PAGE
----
The target population for CHSP-level services is expected to hit almost 5.5 million over the next ten years with expenditure on CHSP estimated to grow 71 per cent, according to a data study.

A report by Deloitte Access Economics forecasts that the target population for the Commonwealth Home Support Program is expected to grow “at a relatively constant rate” over the next decade from nearly 4 million in 2017-18 to just over 5.4 million in 2028-29.

The number of clients requiring CHSP services is expected to grow from around 840,000 in 2018-19 to around 1.17 million by 2028-29.

The report was commissioned by the health department to inform policy development as Australia moves towards a new aged care system in line with the recommendations of the aged care royal commission.

Source: Deloitte

“In November 2019 … the Australian Government announced its intention to establish a single unified system to support care for elderly in the home, which will replace the existing CHSP and HCP,” Deloitte says.

“This analysis highlights important areas of consideration for future reform.”

Clients and services

The report says 1,455 providers currently deliver 17 different types of service to more than 800,000 Australians under the CHSP.

Sixty-five per cent of current CHSP recipients are women and 32 per cent of CHSP clients are over 85, compared to 42 per cent of HCP.

Areas with relatively low socioeconomic conditions are associated with higher rates of CHSP.

The three most common service types are domestic assistance (330,000), allied health and therapy (245,000) and transport (175,000).

The report also found variations in services provided in rural, regional and urban areas.

Goods, equipment & AT, meals and transport tended to be recommended more in remote communities, while home maintenance and home modification was more common in urban areas.

Social support was more recommended in urban and remote communities than in regional areas.

Of the 1,458 providers funded to deliver CHSP services, eight per cent were for profit, 60 per cent were not for profit and 32 per cent were government.

NSW has the most providers (447) followed by Victoria and Queensland.

In 2018-19, $2.39 billion was allocated to providers under CHSP streams. Providers used $2.29 million leading to a funding surplus of $103.4 million.

Expenditure set to increase

Overall, Deloitte says expenditure on CHSP is estimated to grow 71 per cent over the next ten years, from $2.6 billion in 2018-19 to $4.5 billion in 2028-29.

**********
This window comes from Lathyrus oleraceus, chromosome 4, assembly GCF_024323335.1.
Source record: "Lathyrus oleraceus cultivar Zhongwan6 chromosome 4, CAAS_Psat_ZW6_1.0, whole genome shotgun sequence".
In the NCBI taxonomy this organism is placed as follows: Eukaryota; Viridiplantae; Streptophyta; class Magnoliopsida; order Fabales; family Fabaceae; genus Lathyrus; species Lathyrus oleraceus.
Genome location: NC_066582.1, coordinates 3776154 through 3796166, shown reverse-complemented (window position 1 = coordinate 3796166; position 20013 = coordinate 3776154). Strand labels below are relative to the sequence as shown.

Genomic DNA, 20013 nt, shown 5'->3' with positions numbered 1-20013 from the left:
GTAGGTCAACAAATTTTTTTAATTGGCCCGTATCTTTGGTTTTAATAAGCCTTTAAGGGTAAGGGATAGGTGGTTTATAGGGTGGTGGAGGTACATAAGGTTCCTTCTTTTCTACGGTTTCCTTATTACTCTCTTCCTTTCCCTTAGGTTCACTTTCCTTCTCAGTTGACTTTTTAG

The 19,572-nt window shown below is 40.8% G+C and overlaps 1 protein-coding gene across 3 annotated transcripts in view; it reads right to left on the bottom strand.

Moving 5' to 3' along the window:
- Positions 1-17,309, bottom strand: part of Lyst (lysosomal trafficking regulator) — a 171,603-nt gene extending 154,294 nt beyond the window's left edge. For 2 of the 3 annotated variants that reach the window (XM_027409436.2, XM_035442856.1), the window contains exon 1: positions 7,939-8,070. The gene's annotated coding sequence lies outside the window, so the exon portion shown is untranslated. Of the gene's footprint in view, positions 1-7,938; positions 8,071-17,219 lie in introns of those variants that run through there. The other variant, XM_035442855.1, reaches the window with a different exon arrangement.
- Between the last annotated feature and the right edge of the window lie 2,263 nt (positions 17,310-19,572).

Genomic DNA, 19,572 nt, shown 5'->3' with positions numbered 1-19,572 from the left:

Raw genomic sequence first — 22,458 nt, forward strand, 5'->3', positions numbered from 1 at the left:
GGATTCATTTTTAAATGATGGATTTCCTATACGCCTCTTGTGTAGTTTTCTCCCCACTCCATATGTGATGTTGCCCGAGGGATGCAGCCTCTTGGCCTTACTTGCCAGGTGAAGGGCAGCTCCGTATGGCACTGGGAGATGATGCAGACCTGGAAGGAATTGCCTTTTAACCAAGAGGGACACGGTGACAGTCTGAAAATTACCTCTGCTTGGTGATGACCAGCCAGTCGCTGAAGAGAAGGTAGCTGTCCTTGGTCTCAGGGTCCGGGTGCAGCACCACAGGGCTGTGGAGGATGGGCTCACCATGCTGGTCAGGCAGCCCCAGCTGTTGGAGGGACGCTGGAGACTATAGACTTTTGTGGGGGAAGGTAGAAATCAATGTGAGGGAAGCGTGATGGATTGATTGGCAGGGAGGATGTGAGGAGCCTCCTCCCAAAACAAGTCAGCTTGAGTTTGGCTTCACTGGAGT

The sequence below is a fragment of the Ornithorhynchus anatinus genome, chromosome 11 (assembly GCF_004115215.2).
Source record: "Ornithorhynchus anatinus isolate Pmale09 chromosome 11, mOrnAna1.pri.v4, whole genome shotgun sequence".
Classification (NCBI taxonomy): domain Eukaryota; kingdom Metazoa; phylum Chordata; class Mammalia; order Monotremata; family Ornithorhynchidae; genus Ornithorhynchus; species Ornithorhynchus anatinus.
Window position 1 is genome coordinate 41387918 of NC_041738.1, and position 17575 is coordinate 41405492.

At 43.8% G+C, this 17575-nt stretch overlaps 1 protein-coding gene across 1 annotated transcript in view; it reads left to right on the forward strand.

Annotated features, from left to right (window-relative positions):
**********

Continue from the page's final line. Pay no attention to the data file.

Domestic assistance, meals and food services are expected to be some of the fastest growing service types.

Cottage respite, centre-based respite and flexible respite are expected to be the slowest.

However, Deloitte says further work is needed to understand the cost of CHSP service delivery.

The analysis found that most services got more funding than they needed, and most providers said their service delivery was less than they had planned.

“While most service types had a surplus of planned funding relative to the expended amount – with an overall surplus of 4 per cent recorded in 2018-19 – most service providers also reported an output deficit, on average 37 per cent, where delivered output was less than planned output,” the report says.

Unmet demand

However, eighteen per cent of CHSP providers  said they had unmet demand for one or more of their services, with domestic assistance the most commonly reported service with some level of unmet demand.

While most service providers required client contributions for their services, these contributions represented a relatively low proportion of the overall price of service delivery, the report says.

The average annual client contribution in 2018-19 was $252 per client.

The data also shows a wide variation in unit prices charged by providers and the unit price of services delivered was higher than the funded unit across all service types.

This could be because of a lack of consistency in reporting to the department, Deloitte suggests.

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1 Comment

  1. Curious. While the Department has the evidence that demand for CHSP will rise, why is its shiny new $91m Home Care Workforce Support Program only aimed at increasing staff for HCP services?

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